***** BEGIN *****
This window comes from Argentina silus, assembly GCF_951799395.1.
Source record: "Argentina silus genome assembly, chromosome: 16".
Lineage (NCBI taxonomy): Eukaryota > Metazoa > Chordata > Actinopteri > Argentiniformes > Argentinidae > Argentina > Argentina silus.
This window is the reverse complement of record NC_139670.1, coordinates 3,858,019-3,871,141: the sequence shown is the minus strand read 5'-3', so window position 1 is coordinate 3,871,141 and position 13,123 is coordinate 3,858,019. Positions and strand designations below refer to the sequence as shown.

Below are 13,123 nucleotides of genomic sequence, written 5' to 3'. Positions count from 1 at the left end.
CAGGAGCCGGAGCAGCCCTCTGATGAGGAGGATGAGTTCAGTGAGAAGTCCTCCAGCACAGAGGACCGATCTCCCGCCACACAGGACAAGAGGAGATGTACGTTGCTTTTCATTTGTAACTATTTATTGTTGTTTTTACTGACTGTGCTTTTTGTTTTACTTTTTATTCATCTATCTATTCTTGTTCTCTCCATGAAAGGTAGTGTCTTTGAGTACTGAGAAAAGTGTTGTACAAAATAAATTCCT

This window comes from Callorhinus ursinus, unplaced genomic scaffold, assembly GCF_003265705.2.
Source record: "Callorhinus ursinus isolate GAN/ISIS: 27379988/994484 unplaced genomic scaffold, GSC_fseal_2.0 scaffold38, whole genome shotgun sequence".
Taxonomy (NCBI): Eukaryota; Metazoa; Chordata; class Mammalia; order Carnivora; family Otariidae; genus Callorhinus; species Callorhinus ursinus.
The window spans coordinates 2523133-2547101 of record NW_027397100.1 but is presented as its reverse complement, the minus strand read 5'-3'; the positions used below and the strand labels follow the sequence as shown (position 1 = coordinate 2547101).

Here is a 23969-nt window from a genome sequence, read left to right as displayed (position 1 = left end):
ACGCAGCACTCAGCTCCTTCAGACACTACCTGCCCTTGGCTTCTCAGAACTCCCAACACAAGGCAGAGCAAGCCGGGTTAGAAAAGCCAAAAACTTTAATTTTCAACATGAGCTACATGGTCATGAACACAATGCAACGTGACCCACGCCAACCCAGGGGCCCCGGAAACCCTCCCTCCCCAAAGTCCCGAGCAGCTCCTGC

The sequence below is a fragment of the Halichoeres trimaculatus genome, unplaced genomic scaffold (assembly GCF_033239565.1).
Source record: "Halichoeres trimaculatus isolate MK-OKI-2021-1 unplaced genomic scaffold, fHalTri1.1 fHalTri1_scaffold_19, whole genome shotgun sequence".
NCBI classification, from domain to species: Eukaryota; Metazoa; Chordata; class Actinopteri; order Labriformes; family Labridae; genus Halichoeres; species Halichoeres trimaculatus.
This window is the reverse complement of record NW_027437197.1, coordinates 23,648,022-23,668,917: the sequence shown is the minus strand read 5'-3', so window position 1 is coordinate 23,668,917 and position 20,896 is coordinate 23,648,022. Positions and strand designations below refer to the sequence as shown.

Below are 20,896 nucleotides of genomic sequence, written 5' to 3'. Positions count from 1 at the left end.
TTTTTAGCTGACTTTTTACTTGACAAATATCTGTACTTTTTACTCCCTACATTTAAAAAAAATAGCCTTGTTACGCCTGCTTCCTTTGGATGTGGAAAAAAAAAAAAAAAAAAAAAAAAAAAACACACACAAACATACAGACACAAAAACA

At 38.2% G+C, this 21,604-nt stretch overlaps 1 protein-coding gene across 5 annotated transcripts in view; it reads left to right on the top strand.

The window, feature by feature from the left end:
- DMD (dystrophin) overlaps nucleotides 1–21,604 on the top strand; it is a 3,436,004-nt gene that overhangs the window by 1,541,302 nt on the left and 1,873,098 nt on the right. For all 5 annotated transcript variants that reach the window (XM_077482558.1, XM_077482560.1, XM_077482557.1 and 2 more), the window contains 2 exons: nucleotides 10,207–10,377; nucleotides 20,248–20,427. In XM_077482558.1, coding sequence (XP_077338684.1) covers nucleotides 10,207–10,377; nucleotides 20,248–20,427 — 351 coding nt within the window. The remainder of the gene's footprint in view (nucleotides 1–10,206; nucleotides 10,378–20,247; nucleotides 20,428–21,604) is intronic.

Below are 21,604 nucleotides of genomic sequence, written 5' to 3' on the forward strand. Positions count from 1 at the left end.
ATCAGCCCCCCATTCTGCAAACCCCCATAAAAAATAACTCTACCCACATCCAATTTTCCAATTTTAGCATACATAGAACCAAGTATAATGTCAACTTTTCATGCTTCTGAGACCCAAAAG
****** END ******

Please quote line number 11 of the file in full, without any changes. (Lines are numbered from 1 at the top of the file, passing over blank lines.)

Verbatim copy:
Here is a 23969-nt window from a genome sequence, read left to right as displayed (position 1 = left end):